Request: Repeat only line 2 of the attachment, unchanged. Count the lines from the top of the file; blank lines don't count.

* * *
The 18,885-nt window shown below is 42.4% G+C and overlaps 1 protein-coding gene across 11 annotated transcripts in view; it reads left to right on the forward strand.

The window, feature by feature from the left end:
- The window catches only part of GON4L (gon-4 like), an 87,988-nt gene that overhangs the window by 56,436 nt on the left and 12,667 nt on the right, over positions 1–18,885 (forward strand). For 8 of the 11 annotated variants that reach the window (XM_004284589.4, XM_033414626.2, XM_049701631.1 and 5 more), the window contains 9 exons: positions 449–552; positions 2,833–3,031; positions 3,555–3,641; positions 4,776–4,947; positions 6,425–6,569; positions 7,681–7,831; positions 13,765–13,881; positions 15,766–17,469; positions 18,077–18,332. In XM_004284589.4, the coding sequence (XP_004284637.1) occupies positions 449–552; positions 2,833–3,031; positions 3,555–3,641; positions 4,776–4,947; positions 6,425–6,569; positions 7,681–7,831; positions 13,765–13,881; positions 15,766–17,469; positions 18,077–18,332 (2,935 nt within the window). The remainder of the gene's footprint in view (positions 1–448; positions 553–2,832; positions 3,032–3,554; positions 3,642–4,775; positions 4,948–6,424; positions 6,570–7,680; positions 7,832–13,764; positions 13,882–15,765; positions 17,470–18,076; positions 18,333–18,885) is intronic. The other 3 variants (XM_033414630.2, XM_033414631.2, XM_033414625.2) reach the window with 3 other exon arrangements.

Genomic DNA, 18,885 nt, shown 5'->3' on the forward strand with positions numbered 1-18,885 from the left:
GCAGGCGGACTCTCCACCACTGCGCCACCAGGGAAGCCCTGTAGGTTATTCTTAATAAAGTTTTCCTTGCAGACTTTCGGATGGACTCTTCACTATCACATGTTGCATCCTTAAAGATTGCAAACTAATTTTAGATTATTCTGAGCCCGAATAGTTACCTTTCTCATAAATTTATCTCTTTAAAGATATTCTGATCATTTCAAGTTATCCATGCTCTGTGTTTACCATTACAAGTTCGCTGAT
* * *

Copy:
The window, feature by feature from the left end: